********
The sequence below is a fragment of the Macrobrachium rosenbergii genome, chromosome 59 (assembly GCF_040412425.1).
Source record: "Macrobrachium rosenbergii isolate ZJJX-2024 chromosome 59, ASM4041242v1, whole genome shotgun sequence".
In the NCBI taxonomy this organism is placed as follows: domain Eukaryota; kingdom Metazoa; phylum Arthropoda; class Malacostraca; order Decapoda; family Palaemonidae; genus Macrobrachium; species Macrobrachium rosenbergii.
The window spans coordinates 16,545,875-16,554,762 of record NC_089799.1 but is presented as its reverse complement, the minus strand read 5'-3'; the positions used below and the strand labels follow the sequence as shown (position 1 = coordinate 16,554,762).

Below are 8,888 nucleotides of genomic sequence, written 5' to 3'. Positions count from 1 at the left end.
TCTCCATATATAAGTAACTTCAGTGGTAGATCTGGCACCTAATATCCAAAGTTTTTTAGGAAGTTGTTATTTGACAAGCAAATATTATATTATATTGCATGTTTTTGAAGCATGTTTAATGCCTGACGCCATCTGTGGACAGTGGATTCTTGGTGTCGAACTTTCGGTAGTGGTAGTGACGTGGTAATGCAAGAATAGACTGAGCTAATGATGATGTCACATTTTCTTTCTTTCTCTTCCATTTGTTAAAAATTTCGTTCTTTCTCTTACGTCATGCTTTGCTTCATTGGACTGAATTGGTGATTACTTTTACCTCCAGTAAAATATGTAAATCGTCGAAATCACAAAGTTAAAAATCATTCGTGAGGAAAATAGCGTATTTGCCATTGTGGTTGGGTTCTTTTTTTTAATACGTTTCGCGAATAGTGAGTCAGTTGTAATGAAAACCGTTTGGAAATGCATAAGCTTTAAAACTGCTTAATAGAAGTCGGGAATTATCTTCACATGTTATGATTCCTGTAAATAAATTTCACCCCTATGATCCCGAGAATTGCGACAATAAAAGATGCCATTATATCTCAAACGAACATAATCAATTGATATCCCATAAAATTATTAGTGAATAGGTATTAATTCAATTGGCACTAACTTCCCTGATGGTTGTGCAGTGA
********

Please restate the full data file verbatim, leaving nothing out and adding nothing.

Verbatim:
The sequence below is a fragment of the Macrobrachium rosenbergii genome, chromosome 59 (assembly GCF_040412425.1).
Source record: "Macrobrachium rosenbergii isolate ZJJX-2024 chromosome 59, ASM4041242v1, whole genome shotgun sequence".
In the NCBI taxonomy this organism is placed as follows: domain Eukaryota; kingdom Metazoa; phylum Arthropoda; class Malacostraca; order Decapoda; family Palaemonidae; genus Macrobrachium; species Macrobrachium rosenbergii.
The window spans coordinates 16,545,875-16,554,762 of record NC_089799.1 but is presented as its reverse complement, the minus strand read 5'-3'; the positions used below and the strand labels follow the sequence as shown (position 1 = coordinate 16,554,762).

Below are 8,888 nucleotides of genomic sequence, written 5' to 3'. Positions count from 1 at the left end.
TCTCCATATATAAGTAACTTCAGTGGTAGATCTGGCACCTAATATCCAAAGTTTTTTAGGAAGTTGTTATTTGACAAGCAAATATTATATTATATTGCATGTTTTTGAAGCATGTTTAATGCCTGACGCCATCTGTGGACAGTGGATTCTTGGTGTCGAACTTTCGGTAGTGGTAGTGACGTGGTAATGCAAGAATAGACTGAGCTAATGATGATGTCACATTTTCTTTCTTTCTCTTCCATTTGTTAAAAATTTCGTTCTTTCTCTTACGTCATGCTTTGCTTCATTGGACTGAATTGGTGATTACTTTTACCTCCAGTAAAATATGTAAATCGTCGAAATCACAAAGTTAAAAATCATTCGTGAGGAAAATAGCGTATTTGCCATTGTGGTTGGGTTCTTTTTTTTAATACGTTTCGCGAATAGTGAGTCAGTTGTAATGAAAACCGTTTGGAAATGCATAAGCTTTAAAACTGCTTAATAGAAGTCGGGAATTATCTTCACATGTTATGATTCCTGTAAATAAATTTCACCCCTATGATCCCGAGAATTGCGACAATAAAAGATGCCATTATATCTCAAACGAACATAATCAATTGATATCCCATAAAATTATTAGTGAATAGGTATTAATTCAATTGGCACTAACTTCCCTGATGGTTGTGCAGTGA